Depending on league type and tendencies, there is a group of five pitchers who I have a problem differentiating their value. They are Chris Sale, Mike Clevinger, Jack Flaherty, Stephen Strasburg, and Shane Bieber. While the ideal spot would be to take the last of this group, not every owner will have that option. There will be instances where if an owner passes on one of this group, none will make it back to their next pick. I needed to dig in a bit to differentiate them.
The first elephants in the room to deal with are Walker Buehler and Blake Snell. I went through the following analysis and Beuhler came out a bit ahead of the ground and Snell a bit behind. I completely understand if someone wants to include them. All these pitchers are close but currently, they are easier for me to rank. I’m sure someone can’t wait to write a small essay in the comments on why I’m wrong. I can’t wait to ignore it.
The second elephant in the room is Sale. He struggled last season, but if he returns to form from just two years ago, he has the potential to be the #1 overall player. I’m not sure the other four have that level of upside. He seems like a high variance play.
To differentiate pitchers, I usually compare projected production and past health. Here’s a comparison with Depth Chart projections and previous major league playing time.
|Name||ERA||pERA||K/9||BB/9||ADP||GS (3-years)||IP (3Y)||Injury from past three seasons|
|Clevinger||3.34||3.01||10.96||3.07||23||74||447||Strained back and ankle|
|Strasburg||3.43||3.09||10.49||2.51||29||83||514||Elbow nerve impingment, shoulder inflammation|
|Sale||3.34||3.14||12.42||2.14||37||84||519||Inflammed shoulder (twice), inflamed elbow|
Usually, I use pERA as a tie-breaker, but the range is from 2.92 to 3.28. The projected ERA’s are closer from 3.34 to 3.57. Sale stands out with the higher strikeout rate but the injuries, both elbow and shoulder, are concerning. The pitcher who sticks out is Strasburg. A checkered injury history with equivalent talent to the non-Sale pitchers. He falls to last for me.
How about another table? It’s coming anyway. The additions are fastball velocity and usage, groundball rate, and the 2019 second-half K%-BB% rate The one is used to see if a pitcher is riding into the season with any momentum. I’m not big of second-half stats but in this instance, there needs to be a tie-breaker.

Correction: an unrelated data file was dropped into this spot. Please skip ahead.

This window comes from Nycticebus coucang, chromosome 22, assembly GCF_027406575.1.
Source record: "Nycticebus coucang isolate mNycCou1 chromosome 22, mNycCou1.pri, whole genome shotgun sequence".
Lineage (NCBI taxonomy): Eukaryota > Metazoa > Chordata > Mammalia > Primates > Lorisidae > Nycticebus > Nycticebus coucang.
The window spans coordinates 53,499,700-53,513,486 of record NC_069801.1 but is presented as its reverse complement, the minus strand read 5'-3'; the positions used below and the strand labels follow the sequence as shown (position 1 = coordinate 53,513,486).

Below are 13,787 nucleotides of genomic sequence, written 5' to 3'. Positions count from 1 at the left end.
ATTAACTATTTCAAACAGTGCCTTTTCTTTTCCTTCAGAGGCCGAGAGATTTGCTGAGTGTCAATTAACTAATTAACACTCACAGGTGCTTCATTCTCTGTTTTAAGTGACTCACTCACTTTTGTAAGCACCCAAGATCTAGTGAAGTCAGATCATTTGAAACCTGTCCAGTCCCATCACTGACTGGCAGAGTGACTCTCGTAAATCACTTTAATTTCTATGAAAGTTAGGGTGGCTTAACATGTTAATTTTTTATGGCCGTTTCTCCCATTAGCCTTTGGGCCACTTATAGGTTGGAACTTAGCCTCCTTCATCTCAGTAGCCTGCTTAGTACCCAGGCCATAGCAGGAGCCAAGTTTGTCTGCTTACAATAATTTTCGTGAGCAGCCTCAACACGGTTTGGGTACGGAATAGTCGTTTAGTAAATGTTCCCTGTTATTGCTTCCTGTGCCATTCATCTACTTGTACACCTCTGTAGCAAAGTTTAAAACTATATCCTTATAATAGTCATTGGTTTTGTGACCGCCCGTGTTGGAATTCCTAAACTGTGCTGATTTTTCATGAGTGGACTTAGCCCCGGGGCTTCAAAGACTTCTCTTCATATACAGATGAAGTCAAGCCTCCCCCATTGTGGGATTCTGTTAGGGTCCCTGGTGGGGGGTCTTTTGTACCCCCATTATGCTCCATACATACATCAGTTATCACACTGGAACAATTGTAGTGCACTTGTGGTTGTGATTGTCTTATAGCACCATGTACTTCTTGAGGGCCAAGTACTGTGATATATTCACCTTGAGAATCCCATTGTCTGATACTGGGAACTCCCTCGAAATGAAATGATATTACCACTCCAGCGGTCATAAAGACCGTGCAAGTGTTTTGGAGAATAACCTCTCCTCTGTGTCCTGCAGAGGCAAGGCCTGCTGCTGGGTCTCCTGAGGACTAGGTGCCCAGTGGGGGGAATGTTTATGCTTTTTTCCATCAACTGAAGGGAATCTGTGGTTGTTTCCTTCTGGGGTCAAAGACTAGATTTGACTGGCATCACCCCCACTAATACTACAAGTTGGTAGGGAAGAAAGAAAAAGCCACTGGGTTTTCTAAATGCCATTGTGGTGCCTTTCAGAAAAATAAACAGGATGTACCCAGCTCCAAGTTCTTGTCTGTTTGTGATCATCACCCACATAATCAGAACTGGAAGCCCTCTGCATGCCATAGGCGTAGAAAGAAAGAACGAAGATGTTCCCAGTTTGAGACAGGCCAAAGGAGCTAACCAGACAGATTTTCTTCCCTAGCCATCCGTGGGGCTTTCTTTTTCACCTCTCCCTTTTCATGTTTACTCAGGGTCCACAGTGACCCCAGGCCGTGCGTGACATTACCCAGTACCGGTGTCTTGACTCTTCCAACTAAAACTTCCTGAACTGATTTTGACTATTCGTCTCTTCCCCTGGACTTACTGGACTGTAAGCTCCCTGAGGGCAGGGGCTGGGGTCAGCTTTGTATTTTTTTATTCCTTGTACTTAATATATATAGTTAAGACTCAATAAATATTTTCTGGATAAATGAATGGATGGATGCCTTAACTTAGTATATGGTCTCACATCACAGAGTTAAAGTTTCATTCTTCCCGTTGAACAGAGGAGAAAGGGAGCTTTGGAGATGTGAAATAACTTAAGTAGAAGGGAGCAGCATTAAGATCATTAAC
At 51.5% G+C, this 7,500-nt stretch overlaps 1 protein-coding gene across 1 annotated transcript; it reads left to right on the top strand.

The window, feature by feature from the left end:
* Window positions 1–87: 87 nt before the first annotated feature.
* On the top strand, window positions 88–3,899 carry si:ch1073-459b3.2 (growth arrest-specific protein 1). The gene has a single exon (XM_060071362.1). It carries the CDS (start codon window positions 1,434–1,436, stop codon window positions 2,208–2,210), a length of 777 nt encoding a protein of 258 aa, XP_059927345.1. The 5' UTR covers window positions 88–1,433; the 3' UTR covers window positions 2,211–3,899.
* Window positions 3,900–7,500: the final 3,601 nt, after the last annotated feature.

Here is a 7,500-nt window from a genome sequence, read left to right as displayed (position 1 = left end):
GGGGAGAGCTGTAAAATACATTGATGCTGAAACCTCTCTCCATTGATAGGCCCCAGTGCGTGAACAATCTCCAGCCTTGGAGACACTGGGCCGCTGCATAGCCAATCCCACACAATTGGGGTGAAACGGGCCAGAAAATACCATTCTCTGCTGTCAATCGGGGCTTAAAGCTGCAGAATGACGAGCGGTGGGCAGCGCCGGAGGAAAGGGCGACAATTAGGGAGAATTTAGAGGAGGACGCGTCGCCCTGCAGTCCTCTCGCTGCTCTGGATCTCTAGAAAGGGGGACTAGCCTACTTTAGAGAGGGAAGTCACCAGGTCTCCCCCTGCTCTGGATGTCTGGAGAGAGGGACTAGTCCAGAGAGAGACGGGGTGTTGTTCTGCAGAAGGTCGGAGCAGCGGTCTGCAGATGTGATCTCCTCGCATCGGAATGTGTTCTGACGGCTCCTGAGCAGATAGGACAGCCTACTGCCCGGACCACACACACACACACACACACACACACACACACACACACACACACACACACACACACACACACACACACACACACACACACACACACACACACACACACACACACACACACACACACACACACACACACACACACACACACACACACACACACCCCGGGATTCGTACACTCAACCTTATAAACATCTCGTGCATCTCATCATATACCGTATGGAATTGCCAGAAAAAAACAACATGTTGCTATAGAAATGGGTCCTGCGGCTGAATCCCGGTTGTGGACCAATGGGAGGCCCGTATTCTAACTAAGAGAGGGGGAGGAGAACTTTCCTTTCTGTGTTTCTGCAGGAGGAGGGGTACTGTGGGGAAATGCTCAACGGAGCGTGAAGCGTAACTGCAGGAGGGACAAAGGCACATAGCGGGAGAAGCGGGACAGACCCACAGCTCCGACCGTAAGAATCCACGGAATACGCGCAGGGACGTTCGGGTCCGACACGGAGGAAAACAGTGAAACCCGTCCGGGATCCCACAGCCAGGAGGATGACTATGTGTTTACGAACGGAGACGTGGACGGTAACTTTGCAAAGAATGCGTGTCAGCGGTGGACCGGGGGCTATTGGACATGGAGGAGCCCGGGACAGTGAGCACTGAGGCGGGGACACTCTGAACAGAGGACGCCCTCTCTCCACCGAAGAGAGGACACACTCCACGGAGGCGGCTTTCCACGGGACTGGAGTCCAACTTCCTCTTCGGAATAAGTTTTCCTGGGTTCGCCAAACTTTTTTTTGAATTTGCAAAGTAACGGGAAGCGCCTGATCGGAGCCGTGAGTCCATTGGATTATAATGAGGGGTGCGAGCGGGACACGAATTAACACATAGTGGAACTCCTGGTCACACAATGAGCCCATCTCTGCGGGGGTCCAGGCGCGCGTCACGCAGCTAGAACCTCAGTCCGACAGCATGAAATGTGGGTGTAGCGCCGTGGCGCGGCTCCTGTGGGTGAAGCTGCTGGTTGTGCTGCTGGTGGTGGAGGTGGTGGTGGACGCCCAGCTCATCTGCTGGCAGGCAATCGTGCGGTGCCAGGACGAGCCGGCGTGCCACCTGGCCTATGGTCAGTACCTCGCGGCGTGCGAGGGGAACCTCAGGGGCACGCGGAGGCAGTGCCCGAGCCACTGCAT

Also, once someone differentiates themselves after an analysis, I’m not going back to them. Strasburg’s last and will stay that way even though some stats may appear better than the others.
|Rank||Name||FB Velo||FB%||2H K%-BB%||GB%|
The one who moves to fourth is Flaherty. He’s got limited upside with just the two pitches and an owner can just wait for Patrick Corbin. Also, I’m going to take Clevinger over Bieber. Clevinger has more fastball velocity to fall back on and can throw his breaking balls more … if the fastball falters.
So where does Sale fit into the mix? It really comes down to personal preference on rostering the high variance player. Personally, I’m all about high variance players as long as they come at a discount to their median range of outcomes. For me, I’d take him third after Clevinger and Bieber.
My final rankings are
- Mike Clevinger
- Shane Bieber
- Chris Sale (Anywhere from #1 to #4, personal variance tolerance)
- Jack Flaherty
- Stephen Strasburg
I can’t wait to read how I’m wrong. Fire away.
Jeff, one of the authors of the fantasy baseball guide,The Process, writes for RotoGraphs, The Hardball Times, Rotowire, Baseball America, and BaseballHQ. He has been nominated for two SABR Analytics Research Award for Contemporary Analysis and won it in 2013 in tandem with Bill Petti. He has won three FSWA Awards including on for his MASH series. In his first two seasons in Tout Wars, he's won the H2H league and mixed auction league. Follow him on Twitter @jeffwzimmerman.